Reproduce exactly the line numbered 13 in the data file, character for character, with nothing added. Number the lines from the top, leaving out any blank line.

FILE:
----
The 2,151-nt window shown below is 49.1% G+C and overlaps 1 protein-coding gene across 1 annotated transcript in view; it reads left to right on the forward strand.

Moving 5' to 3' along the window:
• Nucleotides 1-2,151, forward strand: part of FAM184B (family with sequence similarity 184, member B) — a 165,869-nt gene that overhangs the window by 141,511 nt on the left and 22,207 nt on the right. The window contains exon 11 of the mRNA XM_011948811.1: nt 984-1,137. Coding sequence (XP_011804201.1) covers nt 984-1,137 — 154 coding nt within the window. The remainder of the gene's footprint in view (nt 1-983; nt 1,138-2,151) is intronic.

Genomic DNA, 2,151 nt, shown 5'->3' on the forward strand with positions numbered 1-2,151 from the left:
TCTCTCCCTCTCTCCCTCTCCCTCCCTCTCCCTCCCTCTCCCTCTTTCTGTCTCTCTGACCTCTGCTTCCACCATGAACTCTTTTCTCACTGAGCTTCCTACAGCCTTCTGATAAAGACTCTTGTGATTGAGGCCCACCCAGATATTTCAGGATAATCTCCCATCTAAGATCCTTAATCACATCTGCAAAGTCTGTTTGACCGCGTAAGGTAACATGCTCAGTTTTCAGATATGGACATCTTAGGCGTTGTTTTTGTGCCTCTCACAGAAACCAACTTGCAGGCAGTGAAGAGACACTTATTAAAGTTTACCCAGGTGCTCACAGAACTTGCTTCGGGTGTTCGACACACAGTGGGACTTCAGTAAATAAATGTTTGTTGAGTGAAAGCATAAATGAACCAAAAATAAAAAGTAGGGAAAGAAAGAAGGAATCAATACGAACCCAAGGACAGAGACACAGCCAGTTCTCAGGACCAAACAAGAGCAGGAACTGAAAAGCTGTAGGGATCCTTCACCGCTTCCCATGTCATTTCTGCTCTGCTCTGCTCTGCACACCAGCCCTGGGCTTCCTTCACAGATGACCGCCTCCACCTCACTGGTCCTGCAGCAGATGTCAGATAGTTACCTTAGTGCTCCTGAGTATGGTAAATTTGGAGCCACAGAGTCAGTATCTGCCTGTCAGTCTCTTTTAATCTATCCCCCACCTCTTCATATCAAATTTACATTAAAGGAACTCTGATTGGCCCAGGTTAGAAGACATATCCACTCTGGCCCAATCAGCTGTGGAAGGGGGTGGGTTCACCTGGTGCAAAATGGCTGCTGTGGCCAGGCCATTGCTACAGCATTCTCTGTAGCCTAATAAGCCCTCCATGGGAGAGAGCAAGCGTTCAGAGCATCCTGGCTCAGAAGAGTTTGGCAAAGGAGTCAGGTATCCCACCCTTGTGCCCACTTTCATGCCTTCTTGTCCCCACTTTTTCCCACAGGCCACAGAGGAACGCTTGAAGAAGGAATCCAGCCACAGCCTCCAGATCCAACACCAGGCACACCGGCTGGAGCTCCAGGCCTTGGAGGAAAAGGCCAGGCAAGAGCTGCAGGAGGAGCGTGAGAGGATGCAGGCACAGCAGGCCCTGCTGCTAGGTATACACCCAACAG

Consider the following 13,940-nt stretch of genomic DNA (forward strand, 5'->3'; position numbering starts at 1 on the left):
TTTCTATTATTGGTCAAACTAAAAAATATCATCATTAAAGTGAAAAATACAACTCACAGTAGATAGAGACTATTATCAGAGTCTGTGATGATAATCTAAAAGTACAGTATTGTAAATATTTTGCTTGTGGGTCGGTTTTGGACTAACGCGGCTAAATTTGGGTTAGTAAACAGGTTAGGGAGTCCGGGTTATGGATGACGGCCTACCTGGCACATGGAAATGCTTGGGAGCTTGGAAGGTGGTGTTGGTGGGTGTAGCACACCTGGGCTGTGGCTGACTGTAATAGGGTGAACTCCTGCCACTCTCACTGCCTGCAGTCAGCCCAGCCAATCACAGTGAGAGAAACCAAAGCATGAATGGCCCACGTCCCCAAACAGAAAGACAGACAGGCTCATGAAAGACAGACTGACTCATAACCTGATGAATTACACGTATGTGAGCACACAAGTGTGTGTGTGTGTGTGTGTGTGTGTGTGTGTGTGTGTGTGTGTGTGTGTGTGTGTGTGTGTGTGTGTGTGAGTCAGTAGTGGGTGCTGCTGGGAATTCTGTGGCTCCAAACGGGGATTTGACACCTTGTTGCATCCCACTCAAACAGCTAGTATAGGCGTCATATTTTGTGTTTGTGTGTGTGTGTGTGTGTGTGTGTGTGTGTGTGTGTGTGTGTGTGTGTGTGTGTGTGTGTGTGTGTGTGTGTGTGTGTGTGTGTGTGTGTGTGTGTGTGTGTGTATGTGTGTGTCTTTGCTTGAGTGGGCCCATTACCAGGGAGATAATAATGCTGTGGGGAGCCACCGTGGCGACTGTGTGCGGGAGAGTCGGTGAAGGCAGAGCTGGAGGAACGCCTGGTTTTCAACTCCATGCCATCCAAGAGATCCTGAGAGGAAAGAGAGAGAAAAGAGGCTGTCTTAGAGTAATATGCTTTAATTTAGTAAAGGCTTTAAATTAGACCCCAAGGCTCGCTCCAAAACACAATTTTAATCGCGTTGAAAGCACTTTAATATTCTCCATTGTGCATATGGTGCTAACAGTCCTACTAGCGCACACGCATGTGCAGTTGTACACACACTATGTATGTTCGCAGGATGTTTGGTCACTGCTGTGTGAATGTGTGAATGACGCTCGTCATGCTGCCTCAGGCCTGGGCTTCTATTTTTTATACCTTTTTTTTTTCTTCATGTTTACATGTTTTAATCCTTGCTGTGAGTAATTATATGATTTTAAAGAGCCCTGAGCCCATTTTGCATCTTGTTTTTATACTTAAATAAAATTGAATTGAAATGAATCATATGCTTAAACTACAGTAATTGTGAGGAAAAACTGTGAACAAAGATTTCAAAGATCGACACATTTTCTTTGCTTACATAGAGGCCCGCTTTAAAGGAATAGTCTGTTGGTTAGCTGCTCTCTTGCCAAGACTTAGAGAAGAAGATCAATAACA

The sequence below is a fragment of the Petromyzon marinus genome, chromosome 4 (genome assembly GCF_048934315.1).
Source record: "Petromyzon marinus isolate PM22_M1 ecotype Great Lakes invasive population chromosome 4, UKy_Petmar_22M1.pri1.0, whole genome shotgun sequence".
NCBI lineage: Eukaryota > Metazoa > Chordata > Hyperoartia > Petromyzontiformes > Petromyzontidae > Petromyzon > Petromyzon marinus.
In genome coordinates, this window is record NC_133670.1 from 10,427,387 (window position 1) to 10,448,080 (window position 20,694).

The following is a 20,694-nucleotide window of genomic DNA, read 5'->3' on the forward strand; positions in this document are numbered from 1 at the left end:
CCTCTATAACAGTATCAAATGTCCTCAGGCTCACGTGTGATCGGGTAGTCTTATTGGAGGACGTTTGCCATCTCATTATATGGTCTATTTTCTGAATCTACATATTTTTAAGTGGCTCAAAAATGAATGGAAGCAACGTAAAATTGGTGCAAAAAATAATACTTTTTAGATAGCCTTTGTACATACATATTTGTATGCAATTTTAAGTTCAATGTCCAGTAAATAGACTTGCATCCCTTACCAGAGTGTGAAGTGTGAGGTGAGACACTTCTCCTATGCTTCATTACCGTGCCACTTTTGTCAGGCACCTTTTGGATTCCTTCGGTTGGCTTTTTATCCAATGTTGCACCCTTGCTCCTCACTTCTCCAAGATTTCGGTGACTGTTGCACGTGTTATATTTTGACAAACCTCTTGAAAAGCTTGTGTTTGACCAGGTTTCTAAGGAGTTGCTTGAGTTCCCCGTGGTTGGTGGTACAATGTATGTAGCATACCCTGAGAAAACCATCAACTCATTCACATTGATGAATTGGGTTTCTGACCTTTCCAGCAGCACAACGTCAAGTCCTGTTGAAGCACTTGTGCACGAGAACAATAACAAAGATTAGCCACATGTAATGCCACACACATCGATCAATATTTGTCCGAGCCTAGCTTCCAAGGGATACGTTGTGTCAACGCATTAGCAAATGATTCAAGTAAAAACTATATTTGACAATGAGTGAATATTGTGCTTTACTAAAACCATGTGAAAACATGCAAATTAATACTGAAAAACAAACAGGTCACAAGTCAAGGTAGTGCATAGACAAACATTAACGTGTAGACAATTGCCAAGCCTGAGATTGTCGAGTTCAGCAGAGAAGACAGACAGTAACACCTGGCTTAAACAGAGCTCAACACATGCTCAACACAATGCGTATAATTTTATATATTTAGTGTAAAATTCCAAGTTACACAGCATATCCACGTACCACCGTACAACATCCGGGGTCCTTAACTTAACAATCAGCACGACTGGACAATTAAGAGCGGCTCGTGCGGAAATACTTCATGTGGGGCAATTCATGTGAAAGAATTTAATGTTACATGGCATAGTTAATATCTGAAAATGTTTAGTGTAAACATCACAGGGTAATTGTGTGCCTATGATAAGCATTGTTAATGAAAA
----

CCTCTATAACAGTATCAAATGTCCTCAGGCTCACGTGTGATCGGGTAGTCTTATTGGAGGACGTTTGCCATCTCATTATATGGTCTATTTTCTGAATCTACATATTTTTAAGTGGCTCAAAAATGAATGGAAGCAACGTAAAATTGGTGCAAAAAATAATACTTTTTAGATAGCCTTTGTACATACATATTTGTATGCAATTTTAAGTTCAATGTCCAGTAAATAGACTTGCATCCCTTACCAGAGTGTGAAGTGTGAGGTGAGACACTTCTCCTATGCTTCATTACCGTGCCACTTTTGTCAGGCACCTTTTGGATTCCTTCGGTTGGCTTTTTATCCAATGTTGCACCCTTGCTCCTCACTTCTCCAAGATTTCGGTGACTGTTGCACGTGTTATATTTTGACAAACCTCTTGAAAAGCTTGTGTTTGACCAGGTTTCTAAGGAGTTGCTTGAGTTCCCCGTGGTTGGTGGTACAATGTATGTAGCATACCCTGAGAAAACCATCAACTCATTCACATTGATGAATTGGGTTTCTGACCTTTCCAGCAGCACAACGTCAAGTCCTGTTGAAGCACTTGTGCACGAGAACAATAACAAAGATTAGCCACATGTAATGCCACACACATCGATCAATATTTGTCCGAGCCTAGCTTCCAAGGGATACGTTGTGTCAACGCATTAGCAAATGATTCAAGTAAAAACTATATTTGACAATGAGTGAATATTGTGCTTTACTAAAACCATGTGAAAACATGCAAATTAATACTGAAAAACAAACAGGTCACAAGTCAAGGTAGTGCATAGACAAACATTAACGTGTAGACAATTGCCAAGCCTGAGATTGTCGAGTTCAGCAGAGAAGACAGACAGTAACACCTGGCTTAAACAGAGCTCAACACATGCTCAACACAATGCGTATAATTTTATATATTTAGTGTAAAATTCCAAGTTACACAGCATATCCACGTACCACCGTACAACATCCGGGGTCCTTAACTTAACAATCAGCACGACTGGACAATTAAGAGCGGCTCGTGCGGAAATACTTCATGTGGGGCAATTCATGTGAAAGAATTTAATGTTACATGGCATAGTTAATATCTGAAAATGTTTAGTGTAAACATCACAGGGTAATTGTGTGCCTATGATAAGCATTGTTAATGAAAA